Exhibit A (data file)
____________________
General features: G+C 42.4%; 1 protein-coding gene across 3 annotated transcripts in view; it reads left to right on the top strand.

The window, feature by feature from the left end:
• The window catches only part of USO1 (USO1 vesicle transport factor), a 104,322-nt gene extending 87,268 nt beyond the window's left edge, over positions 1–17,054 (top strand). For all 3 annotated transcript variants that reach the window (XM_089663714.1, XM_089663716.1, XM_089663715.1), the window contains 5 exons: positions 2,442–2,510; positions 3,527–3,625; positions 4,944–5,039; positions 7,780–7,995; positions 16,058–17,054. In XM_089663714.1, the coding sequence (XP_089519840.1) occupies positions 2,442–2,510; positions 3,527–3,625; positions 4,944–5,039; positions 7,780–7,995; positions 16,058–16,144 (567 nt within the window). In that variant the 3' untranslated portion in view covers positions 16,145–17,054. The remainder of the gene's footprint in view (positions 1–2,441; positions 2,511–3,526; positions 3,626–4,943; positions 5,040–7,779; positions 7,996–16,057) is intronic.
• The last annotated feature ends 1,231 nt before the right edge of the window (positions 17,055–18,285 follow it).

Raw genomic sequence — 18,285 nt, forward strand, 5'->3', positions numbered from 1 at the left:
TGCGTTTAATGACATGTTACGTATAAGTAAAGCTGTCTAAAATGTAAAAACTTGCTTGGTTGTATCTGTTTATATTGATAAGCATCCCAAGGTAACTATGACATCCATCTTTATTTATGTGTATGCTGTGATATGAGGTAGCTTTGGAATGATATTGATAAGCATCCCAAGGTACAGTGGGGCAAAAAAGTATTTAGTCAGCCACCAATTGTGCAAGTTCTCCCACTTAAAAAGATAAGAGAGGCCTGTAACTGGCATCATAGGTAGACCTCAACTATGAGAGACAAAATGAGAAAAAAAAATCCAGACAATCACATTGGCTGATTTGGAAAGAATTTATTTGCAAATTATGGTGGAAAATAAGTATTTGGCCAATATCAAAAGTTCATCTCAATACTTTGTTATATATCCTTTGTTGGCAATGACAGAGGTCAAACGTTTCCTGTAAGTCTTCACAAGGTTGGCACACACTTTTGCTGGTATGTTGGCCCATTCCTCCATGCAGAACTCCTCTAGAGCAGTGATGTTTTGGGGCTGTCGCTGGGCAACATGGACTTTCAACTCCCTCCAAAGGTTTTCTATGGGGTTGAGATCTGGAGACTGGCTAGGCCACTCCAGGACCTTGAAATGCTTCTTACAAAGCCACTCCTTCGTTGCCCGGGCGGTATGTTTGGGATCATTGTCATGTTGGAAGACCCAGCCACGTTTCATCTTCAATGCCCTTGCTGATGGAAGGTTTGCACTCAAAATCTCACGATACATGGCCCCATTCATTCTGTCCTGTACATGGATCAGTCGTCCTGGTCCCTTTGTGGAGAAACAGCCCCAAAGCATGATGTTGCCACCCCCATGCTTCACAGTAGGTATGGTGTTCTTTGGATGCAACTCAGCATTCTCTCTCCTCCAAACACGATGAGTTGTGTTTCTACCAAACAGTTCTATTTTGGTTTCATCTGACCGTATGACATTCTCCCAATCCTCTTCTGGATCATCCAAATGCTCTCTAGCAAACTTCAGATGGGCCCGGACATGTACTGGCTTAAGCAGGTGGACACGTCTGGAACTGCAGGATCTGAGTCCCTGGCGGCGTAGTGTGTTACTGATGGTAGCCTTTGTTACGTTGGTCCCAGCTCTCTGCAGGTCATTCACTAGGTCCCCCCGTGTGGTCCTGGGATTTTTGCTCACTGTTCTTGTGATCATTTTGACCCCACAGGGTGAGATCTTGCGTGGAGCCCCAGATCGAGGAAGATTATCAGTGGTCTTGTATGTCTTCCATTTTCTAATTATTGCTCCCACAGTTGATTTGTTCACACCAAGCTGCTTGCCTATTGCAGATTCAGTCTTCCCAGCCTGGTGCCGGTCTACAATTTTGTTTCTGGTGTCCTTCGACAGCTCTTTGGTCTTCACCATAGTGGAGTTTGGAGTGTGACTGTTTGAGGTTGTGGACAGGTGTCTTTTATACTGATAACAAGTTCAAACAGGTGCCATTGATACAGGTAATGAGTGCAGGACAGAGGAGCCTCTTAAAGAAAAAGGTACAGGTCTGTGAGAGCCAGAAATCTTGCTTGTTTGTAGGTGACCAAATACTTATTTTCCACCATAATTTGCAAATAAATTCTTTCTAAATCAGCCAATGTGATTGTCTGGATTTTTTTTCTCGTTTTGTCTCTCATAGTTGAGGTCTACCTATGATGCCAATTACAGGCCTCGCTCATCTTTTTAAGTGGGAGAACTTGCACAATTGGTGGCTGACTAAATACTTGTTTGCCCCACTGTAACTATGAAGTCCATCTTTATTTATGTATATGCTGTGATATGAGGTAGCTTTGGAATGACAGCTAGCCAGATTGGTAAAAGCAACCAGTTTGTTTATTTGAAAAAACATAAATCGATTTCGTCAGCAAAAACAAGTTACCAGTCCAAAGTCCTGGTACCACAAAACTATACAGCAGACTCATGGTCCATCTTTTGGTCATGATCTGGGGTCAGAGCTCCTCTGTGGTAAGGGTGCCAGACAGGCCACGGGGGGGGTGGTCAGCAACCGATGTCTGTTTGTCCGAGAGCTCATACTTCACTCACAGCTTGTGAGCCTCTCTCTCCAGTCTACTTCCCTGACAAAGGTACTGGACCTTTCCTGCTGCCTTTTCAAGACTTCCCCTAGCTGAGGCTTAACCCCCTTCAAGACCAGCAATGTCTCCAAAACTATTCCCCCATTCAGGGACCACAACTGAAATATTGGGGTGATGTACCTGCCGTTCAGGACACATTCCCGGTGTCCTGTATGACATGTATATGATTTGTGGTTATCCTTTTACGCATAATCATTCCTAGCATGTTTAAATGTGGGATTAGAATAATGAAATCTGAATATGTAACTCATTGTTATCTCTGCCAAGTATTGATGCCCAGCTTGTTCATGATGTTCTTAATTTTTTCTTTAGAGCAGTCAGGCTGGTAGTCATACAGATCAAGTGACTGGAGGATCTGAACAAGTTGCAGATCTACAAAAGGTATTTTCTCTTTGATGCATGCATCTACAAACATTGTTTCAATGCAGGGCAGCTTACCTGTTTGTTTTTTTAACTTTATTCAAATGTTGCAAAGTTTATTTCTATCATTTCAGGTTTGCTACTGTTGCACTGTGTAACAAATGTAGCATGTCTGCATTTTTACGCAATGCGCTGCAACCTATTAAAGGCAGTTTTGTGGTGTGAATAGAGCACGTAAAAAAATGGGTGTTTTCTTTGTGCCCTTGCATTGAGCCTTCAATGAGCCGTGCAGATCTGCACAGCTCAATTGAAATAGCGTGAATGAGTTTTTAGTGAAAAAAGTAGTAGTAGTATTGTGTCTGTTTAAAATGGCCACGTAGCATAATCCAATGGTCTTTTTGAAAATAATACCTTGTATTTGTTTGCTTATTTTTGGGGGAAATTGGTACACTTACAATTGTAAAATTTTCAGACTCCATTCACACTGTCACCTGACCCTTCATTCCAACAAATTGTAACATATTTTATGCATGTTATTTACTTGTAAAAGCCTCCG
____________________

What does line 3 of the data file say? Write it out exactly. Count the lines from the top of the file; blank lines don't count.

• The window catches only part of USO1 (USO1 vesicle transport factor), a 104,322-nt gene extending 87,268 nt beyond the window's left edge, over positions 1–17,054 (top strand). For all 3 annotated transcript variants that reach the window (XM_089663714.1, XM_089663716.1, XM_089663715.1), the window contains 5 exons: positions 2,442–2,510; positions 3,527–3,625; positions 4,944–5,039; positions 7,780–7,995; positions 16,058–17,054. In XM_089663714.1, the coding sequence (XP_089519840.1) occupies positions 2,442–2,510; positions 3,527–3,625; positions 4,944–5,039; positions 7,780–7,995; positions 16,058–16,144 (567 nt within the window). In that variant the 3' untranslated portion in view covers positions 16,145–17,054. The remainder of the gene's footprint in view (positions 1–2,441; positions 2,511–3,526; positions 3,626–4,943; positions 5,040–7,779; positions 7,996–16,057) is intronic.